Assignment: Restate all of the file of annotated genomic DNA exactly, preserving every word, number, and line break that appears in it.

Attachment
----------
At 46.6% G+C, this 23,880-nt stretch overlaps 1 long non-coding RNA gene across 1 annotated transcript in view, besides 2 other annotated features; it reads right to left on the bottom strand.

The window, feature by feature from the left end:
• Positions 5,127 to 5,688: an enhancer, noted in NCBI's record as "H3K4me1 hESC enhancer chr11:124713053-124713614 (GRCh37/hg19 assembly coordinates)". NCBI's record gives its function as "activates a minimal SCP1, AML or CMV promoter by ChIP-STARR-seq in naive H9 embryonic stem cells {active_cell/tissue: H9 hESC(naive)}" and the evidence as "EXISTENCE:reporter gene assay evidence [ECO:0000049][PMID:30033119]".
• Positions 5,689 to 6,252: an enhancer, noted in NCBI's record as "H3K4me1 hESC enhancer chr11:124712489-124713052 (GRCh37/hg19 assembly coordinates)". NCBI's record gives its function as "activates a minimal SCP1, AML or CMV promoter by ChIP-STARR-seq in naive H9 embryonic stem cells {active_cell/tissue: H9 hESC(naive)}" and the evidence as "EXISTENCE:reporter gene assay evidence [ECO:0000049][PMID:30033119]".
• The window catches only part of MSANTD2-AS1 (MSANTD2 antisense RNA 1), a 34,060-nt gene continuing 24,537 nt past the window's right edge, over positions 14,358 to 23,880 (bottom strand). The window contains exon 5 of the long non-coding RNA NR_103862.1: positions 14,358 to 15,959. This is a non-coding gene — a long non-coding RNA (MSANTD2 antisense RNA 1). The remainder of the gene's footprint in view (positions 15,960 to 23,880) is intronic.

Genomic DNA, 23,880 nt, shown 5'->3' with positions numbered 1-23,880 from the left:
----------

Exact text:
At 46.6% G+C, this 23,880-nt stretch overlaps 1 long non-coding RNA gene across 1 annotated transcript in view, besides 2 other annotated features; it reads right to left on the bottom strand.

The window, feature by feature from the left end:
• Positions 5,127 to 5,688: an enhancer, noted in NCBI's record as "H3K4me1 hESC enhancer chr11:124713053-124713614 (GRCh37/hg19 assembly coordinates)". NCBI's record gives its function as "activates a minimal SCP1, AML or CMV promoter by ChIP-STARR-seq in naive H9 embryonic stem cells {active_cell/tissue: H9 hESC(naive)}" and the evidence as "EXISTENCE:reporter gene assay evidence [ECO:0000049][PMID:30033119]".
• Positions 5,689 to 6,252: an enhancer, noted in NCBI's record as "H3K4me1 hESC enhancer chr11:124712489-124713052 (GRCh37/hg19 assembly coordinates)". NCBI's record gives its function as "activates a minimal SCP1, AML or CMV promoter by ChIP-STARR-seq in naive H9 embryonic stem cells {active_cell/tissue: H9 hESC(naive)}" and the evidence as "EXISTENCE:reporter gene assay evidence [ECO:0000049][PMID:30033119]".
• The window catches only part of MSANTD2-AS1 (MSANTD2 antisense RNA 1), a 34,060-nt gene continuing 24,537 nt past the window's right edge, over positions 14,358 to 23,880 (bottom strand). The window contains exon 5 of the long non-coding RNA NR_103862.1: positions 14,358 to 15,959. This is a non-coding gene — a long non-coding RNA (MSANTD2 antisense RNA 1). The remainder of the gene's footprint in view (positions 15,960 to 23,880) is intronic.

Genomic DNA, 23,880 nt, shown 5'->3' with positions numbered 1-23,880 from the left: